3 money lessons a mom and entrepreneur says her kids learn just from watching her work

  • Ja’Net Adams was laid off from her job in 2008 when her son was only one year old.
  • Since then, she paid off $50,000 worth of debt, started her own business, and left her full-time job.
  • Watching her work teaches her kids curiosity, work ethic, and working toward long-term goals.
  • Read more stories from Personal Finance Insider.

In 2008, Ja’Net Adams (pronounced juh-nay) was laid off from her full-time job in pharmaceutical sales in Kernersville, North Carolina.

She tells Insider, “In one phone call, we lost 60% of our household income and our health insurance. And we had a one-year-old at home.” Adams used the four months that she was laid off to begin making a bigger plan for her future, including paying off $50,000 worth of debt, starting her own business, and leaving her full-time job with as little stress as possible.

Fourteen years later, Adams has managed to do all three of those things, and her two children, JR and Jocelyn, had front-row seats. Here are three important lessons that Adams says her children learned simply by watching her work.

1. Her kids feel safe asking about money and business

Adams plays an NPR podcast called Marketplace Money in front of her kids. “They hate talk radio, but I can tell it makes a difference. They learn a thing or two,” Adams tells Insider.

Her kids aren’t afraid to ask questions about why businesses closed during the pandemic, and Adams does her best to answer. “We were talking about why some stores went out of business, and I had the chance to talk to them about the supply chain crisis,” she says.

Adams says her kids were upset when Chick-Fil-A ran out of sauces, and she used that opportunity to explain that there’s high demand for goods and low supply because of the pandemic. “That Chick-Fil-A sauce, that was ruining their life for a little bit,” Adams says.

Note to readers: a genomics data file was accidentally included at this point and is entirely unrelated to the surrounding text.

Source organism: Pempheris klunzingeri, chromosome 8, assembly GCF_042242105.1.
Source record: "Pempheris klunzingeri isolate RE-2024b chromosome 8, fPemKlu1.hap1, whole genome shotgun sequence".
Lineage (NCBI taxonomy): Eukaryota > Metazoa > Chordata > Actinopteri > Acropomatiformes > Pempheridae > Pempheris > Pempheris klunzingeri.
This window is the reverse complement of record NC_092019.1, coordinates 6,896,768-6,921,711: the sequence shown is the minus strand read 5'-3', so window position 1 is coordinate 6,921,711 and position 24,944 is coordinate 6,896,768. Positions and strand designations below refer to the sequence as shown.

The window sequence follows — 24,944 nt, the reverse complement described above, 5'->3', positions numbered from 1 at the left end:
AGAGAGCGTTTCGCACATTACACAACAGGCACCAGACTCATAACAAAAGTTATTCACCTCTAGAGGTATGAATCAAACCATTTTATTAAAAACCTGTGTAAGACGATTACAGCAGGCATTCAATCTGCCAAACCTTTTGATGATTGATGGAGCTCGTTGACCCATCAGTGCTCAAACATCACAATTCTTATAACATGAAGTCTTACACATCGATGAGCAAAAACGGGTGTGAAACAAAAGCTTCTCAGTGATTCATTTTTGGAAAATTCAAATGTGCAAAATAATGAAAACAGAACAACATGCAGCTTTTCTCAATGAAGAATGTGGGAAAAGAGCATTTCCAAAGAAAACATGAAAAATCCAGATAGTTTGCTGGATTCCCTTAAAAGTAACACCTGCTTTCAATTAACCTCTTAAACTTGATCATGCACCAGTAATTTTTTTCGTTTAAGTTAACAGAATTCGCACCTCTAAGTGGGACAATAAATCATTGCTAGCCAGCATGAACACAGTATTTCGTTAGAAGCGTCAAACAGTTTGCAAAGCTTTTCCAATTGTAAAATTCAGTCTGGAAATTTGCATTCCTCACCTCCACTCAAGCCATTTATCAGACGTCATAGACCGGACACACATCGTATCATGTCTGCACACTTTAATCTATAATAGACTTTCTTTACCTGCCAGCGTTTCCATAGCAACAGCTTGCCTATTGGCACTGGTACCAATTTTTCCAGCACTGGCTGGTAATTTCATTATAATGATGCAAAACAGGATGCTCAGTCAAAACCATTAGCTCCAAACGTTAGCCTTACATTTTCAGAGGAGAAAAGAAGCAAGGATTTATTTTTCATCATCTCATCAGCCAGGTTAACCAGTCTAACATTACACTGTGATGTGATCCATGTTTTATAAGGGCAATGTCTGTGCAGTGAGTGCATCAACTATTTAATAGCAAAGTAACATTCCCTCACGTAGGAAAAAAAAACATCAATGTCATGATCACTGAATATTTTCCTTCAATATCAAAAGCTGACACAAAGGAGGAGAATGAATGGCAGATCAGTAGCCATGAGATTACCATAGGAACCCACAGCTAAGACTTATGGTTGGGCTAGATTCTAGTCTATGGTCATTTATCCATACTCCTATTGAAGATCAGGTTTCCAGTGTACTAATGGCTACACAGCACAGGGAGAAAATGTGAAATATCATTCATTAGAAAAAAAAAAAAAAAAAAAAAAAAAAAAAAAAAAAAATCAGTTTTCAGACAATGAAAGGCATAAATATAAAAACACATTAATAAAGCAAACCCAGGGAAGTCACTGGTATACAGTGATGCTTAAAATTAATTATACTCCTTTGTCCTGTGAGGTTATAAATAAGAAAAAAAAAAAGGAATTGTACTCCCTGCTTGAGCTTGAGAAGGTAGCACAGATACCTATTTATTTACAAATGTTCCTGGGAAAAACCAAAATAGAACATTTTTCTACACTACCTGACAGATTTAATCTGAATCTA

2. Her kids understand the importance of a strong work ethic

“My kids understand that if I don’t kill it, I don’t eat,” Adams says. “My kids ask why I’m still on my computer answering emails later in the evening, and I say, ‘Well, there’s people in California that are still working. People in Hawaii are just getting their day started.'”

Her kids understand that the hours their mom puts into her work directly translates into food on the table and a roof over their head.

3. They understand how to work toward long-term goals

Adams says that her work as a debt payoff coach gives her children a unique perspective on delayed gratification, helping them work toward their long-term goals.

“They don’t have to be in on the deeper conversations that parents need to have,” she says, “but you can start with explaining why they can’t get a toy at Walmart or Target.” When her kids ask for toys, she reminds them of their long-term goal of going to Disneyland for their birthday or a bigger present down the line.

This mindset helps them understand delayed gratification, and Adams hopes it fosters a healthy relationship with debt and money down the line.